by Jason Whong
Ambrosia Times: Psst... what's the password?
Nathan Lamont:Uhh... ummm... peaches en regalia?
AT: Ah, you must be Nathan Lamont, the one that wrote Ares. I hope you're having a good day so far! Tell me, how did you decide to bring Ares to Ambrosia?
NL: When I originally began work on Ares a long time ago, I approached Ambrosia with a primitive development version of Ares. Andrew presented some very compelling reasons for me to go the shareware route, but I decided to try "traditional" commercial distribution. That turned out to be a bad decision.
When the commercial publisher failed me, Andrew and I happened to begin chatting about a Usenet posting about Ares' fate. We got to talking, and we agreed that Ambrosia was the best way to "save" Ares. Now here we are.
AT: I'm told you've written some other things besides Ares. Now's your chance to plug 'em.
NL: I wrote a small internet gizmo called PPPremier Timer (http://www.biggerplanet.com/pppremier). It's a cute little utility that gives you a button to get connected to the internet and an LED timer to tell you how long you've been on. It's been doing pretty well. It's especially popular in countries where they have to pay for phone usage by the minute, but it's also useful as a fun and convenient way to connect and disconnect.
AT: What was your inspiration when you devised Ares? Did your upbringing, ancestry, or studies have any effect on the Ares universe?
NL: Naturally, my science fiction imagination has been shaped by Hollywood's giants of space, Star Trek and Star Wars. When I was a kid, that was about all there was. I also do a little sci-fi reading, but I'm pretty particular. There's not much I find worth reading in that realm. Ian M. Banks comes to mind as an exception.
I borrowed heavily from nature when trying to come up with intelligent species. I used just about every animal with the physical attributes that I imagined might be needed to evolve intelligence. Squids, elephants, crabs, beavers, even insects.
As far as gameplay goes, I like to think about ways to make gameplay different. It's interesting to see how many computer games there are, and yet how little variation in gameplay there is. There are many reasons that that's the way it is -- maybe if I were spending millions of dollars developing a game, I would want gameplay that's proven to be popular. That gives small developers like me great opportunities. Computers are incredibly flexible tools.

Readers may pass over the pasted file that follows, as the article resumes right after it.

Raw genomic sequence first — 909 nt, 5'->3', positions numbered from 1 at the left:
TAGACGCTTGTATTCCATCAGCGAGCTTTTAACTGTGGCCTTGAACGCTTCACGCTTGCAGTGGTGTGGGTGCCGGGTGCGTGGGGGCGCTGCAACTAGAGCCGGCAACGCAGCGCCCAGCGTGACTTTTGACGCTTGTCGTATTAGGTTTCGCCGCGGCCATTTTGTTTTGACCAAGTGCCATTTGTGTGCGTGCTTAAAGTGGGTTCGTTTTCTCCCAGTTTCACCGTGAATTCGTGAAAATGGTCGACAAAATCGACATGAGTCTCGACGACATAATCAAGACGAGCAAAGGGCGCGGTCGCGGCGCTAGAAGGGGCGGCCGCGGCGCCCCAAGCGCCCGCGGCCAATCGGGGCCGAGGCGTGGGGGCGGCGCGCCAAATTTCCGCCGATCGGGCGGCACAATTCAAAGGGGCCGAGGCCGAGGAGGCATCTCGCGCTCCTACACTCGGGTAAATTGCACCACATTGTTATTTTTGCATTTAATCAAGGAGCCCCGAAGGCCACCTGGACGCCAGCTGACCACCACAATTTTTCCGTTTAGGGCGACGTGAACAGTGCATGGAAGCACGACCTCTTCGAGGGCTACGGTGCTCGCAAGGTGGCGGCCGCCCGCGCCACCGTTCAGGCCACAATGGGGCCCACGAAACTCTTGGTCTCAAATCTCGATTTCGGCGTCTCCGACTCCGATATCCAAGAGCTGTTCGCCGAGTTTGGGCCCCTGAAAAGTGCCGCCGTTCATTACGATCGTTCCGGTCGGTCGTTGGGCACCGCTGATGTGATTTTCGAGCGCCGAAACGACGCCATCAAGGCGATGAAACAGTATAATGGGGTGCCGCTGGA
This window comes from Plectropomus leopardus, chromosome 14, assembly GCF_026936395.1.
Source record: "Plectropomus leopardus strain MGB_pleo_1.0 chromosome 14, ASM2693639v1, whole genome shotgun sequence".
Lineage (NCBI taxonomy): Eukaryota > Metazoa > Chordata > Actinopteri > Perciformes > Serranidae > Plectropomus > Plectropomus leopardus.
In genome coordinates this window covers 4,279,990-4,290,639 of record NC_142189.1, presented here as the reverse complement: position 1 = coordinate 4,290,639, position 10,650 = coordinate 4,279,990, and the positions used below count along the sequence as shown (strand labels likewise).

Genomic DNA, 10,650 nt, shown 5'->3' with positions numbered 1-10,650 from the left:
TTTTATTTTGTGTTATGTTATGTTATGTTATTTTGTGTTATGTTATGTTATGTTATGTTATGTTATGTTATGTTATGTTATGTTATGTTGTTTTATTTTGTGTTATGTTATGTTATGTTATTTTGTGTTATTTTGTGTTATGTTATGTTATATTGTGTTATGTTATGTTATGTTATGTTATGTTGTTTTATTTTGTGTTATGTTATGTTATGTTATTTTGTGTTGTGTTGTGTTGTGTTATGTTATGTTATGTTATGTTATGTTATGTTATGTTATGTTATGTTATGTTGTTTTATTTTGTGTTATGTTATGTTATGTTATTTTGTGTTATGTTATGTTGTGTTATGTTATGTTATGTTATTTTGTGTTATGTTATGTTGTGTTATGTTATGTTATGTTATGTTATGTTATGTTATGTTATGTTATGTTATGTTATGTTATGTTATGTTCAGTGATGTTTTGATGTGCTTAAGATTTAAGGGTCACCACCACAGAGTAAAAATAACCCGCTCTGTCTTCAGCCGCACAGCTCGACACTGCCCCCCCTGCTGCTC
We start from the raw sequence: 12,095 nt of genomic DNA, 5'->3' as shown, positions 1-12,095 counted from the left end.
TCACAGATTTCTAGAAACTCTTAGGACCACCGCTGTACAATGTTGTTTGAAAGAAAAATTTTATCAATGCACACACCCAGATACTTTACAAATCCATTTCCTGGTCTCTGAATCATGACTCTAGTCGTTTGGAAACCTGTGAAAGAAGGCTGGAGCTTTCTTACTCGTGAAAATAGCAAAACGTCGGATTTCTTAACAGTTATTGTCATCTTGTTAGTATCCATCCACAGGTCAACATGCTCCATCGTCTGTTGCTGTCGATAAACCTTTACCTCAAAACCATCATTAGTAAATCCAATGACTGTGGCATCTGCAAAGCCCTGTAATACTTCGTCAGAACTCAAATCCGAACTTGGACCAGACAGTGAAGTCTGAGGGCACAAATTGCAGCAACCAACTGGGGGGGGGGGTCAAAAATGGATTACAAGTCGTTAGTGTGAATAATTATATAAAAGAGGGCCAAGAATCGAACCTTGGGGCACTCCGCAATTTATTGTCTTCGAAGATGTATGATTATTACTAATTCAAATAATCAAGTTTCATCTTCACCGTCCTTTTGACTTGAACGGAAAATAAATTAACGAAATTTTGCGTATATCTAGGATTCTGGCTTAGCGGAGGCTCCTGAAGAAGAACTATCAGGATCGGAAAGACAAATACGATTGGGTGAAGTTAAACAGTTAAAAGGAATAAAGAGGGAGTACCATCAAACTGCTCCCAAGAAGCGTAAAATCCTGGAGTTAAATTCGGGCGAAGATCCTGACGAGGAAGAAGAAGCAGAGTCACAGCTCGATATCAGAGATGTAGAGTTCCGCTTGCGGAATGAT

AT: How long does it take to make a game? Also, do you think you'll be making more?
NL: Ares took a long time. I didn't work on it constantly, but I'd guess all told it took 2 1/2 years or more. I became a better programmer and a better artist through working on Ares, and I think if I were working on it from scratch with the skills I now have, it might take me 10 to 14 months.
I will definitely be making more games. It's what I love to do.
AT: How do you like Massachusetts? Is it kind to you?
NL: I love the East Coast. I love Boston. My only complaint is that we lost the Macworld Expo. Now I have to go to NYC to get my fix.
AT: What do you do when you're not programming?
NL: Think about programming. It's true!
I enjoy reading and letting my brain go numb in front of the boob tube -- I'm horribly addicted to the old Perry Mason show these days. I emerge from my cave every so often and hang around with a bunch of boys at local bars. I like to travel, but don't get much chance to do it. Besides, it's hard to lug my giant monitor around.
AT: What's your favorite game of all time?
NL: That's a difficult question. You mean besides the upcoming Pop-Pop? I'd say Bolo.
AT: Do you swing dance?
NL: No. But do you want to see me bust a move?
AT: Ok, show me.
AT: Umm, that's enough, thanks. What's the number one thing you want Apple to start doing?
NL: I certainly don't know anything more about the business than Apple does, so I'll go the lust route. I'd like an eMate running the PalmOS. And I'd like it to cost $250. I love gizmos.
AT: Is there anyone that you havent' seen in a while who might be reading this, whom you'd like to say "hello" to?
NL: You mean people might read this?
AT: If you had all the time in the world, what kind of game would you design?
NL: I'd love to make a massively multiplayer game. It'd be a game with a non-static environment so the players could change it (i.e. build a house, or a bridge). It'd have space ships and robots in it. It'd be fun.
AT: What would you do with your life, if you didn't have to worry about putting a roof over your head?
NL: Since we're talking fantasy, I'd clone myself into eight people. Three of us would continue making games. One of us would make interactive installation pieces (art). One of us would make robots. One of us would write fiction. One of us would try to get into acting -- I used to do a lot of theater in college and it's one of the things I miss most. The last one would work on transferring our brains onto a computer so we could live to see what the future would be like.
AT: Is there anything that I should have asked you, which I didn't ask? And, of course, what would your answers to such questions be?
NL: I'm not sure what the questions are, but the answers are 1985, Victoria, the "Mars Needs Women" scenario, and YES!
AT: Thanky Thanky! I hope that you had as much fun at this interview as I did! And, if I'm ever in Boston, I'll drop you a line.